It was in Munich and in Berlin that I studied Architecture, and I acquired the degree of “Diplou-Ingenieur” there.  After that I was for several years First Assistant at the Technical University in Berlin-Charlottenburg.  In t his badly paid position I got married at the age of 24.

     In the Fall of 1931 I heard for the first time Hitler speak.  Soon afterwards I joined the NSDAP (National Socialist German Workmen's Party).  This gave me the chance of carrying out a rebuilding commission for the NSDAP - district of Berlin in 1932.  Since it was my first building it became rather expensive, which fact caused some financial difficulties for the NSDAP district of Berlin.

    There was no further chance of any activity in Berlin, and I returned therefore to Manheim towards the end of 1932, which was the locality of the former activity of my father, in order to carry out some minor commissions there.
     In 1933 came the chance to carry but minor rebuilding projects in Berlin.  Soon afterwards I had to decorate the big fetes of the Party, and this caused Hitler to notice me.  I met him in 1934, and from then on a fast rise as an architect began.  He gave us the orders for numerous new buildings in Berlin and Nurnberg, and eventually his biggest and most important building task, viz. the architectural and artistic reorganization and rebuilding of Berlin was entrusted to me.  Even though he had many preconceived opinions, he let his architects -he employed besides me 3 - 4 architect directly -work quite freely.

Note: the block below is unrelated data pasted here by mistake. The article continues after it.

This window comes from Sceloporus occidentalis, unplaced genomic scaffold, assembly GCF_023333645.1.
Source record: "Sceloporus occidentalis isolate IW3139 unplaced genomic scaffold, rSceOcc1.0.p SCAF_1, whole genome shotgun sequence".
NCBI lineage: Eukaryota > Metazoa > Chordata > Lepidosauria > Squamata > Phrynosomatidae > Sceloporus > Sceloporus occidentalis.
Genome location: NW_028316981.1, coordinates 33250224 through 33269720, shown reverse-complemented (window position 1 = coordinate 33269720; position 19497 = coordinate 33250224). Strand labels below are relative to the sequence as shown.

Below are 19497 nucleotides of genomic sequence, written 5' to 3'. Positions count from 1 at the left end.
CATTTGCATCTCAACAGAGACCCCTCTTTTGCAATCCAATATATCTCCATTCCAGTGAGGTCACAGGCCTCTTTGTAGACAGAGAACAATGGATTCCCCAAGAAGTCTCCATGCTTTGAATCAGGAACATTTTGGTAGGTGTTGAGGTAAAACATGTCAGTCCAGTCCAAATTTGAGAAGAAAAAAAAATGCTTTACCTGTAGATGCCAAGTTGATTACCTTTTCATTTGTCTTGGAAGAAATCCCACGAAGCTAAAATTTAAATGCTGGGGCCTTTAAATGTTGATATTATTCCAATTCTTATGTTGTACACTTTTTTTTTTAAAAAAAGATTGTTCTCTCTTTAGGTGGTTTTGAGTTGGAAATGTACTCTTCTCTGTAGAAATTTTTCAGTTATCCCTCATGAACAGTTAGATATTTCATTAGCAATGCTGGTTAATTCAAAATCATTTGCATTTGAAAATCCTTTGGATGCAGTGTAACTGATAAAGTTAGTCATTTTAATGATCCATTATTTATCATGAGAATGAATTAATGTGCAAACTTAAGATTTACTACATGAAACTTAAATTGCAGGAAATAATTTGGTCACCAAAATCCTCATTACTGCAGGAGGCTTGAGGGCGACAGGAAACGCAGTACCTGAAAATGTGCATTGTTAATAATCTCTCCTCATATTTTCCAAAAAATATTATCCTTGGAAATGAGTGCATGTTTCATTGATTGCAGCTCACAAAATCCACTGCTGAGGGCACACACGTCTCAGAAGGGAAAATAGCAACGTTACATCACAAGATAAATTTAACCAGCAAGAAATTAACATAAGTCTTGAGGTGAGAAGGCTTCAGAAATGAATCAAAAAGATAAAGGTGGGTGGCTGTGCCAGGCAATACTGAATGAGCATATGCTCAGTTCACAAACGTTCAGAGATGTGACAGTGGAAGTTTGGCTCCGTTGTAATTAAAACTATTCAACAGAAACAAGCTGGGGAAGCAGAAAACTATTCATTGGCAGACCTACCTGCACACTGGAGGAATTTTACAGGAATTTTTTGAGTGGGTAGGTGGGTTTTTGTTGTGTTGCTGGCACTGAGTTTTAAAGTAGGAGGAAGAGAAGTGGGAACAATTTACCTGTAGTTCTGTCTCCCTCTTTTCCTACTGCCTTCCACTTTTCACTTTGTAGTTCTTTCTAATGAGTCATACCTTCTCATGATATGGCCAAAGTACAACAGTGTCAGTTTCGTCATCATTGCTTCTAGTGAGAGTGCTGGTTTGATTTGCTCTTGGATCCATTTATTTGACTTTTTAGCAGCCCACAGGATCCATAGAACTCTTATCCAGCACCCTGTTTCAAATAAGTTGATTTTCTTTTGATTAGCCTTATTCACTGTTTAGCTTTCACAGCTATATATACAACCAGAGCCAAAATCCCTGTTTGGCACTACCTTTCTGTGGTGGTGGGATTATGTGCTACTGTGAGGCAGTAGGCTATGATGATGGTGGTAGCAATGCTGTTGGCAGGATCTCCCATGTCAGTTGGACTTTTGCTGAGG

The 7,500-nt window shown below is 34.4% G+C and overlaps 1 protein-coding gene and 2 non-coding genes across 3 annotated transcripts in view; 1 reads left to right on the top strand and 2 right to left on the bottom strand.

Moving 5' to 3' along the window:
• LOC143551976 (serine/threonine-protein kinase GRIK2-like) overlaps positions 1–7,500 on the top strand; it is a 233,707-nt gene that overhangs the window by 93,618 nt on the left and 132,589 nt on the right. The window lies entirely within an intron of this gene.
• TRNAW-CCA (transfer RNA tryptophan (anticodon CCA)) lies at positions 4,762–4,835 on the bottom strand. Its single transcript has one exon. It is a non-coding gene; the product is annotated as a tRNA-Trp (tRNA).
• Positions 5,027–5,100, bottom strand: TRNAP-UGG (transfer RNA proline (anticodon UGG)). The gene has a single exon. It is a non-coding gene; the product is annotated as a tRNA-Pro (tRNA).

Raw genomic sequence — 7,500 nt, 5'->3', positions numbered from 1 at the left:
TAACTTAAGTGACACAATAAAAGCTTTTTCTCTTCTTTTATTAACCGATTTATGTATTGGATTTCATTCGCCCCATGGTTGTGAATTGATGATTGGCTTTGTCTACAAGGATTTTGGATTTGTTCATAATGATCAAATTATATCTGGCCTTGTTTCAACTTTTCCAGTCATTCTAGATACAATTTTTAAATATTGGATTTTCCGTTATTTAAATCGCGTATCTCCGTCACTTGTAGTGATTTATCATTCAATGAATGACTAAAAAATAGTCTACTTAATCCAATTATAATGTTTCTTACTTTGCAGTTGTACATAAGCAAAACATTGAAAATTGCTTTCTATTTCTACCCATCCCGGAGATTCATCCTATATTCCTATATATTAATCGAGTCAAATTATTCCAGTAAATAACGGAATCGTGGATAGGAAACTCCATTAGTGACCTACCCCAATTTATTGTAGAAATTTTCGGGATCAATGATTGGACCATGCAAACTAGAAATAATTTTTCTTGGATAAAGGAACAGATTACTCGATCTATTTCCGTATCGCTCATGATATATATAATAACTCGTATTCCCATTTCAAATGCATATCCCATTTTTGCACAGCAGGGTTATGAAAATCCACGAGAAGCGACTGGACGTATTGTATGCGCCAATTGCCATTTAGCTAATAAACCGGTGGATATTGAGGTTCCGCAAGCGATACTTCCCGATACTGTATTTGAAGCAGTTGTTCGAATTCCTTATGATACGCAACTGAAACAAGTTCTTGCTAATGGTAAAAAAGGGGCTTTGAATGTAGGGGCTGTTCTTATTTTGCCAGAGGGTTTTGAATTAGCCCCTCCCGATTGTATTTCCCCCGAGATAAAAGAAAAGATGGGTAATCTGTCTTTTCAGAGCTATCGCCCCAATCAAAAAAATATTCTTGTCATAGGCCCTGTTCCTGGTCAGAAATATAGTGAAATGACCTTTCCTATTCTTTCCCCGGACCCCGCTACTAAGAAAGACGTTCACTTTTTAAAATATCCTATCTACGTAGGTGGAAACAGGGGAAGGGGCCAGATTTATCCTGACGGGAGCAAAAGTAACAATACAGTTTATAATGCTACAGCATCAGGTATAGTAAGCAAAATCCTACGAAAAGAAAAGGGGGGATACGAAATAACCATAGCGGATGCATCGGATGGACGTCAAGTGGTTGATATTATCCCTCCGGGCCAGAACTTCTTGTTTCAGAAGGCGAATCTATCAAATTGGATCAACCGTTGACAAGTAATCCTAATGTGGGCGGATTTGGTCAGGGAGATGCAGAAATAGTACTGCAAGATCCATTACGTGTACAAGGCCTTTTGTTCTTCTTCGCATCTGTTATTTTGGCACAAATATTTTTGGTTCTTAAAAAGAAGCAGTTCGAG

Hitler liked my designs a lot and me too so that I belonged to his more intimate private circle.
     With the beginning of the war this cooperation fell apart, the building was discontinued and the builders and building workers were diverted to the building of factories for the rearmament of the Airforce.  Shortly after the armistice with France however the big peace building projects were taken up again, new plans were made and their implementation ordered.
     The 8th of February 1942 was my day of fate.  Dr. Todt crashed with an airplane, and some hours later I was his successor for all his numerous positions of which I did not know anything in the beginning.  -I was thus responsible for the armament industry, for the building, and for the supply of energy.  It went better than I thought it would.  The production was considerably increased, and through these successes I was entrusted in turn (1943) the armament supply for the Navy, the civil production, and finally in August 1944 also the armament for the airforce.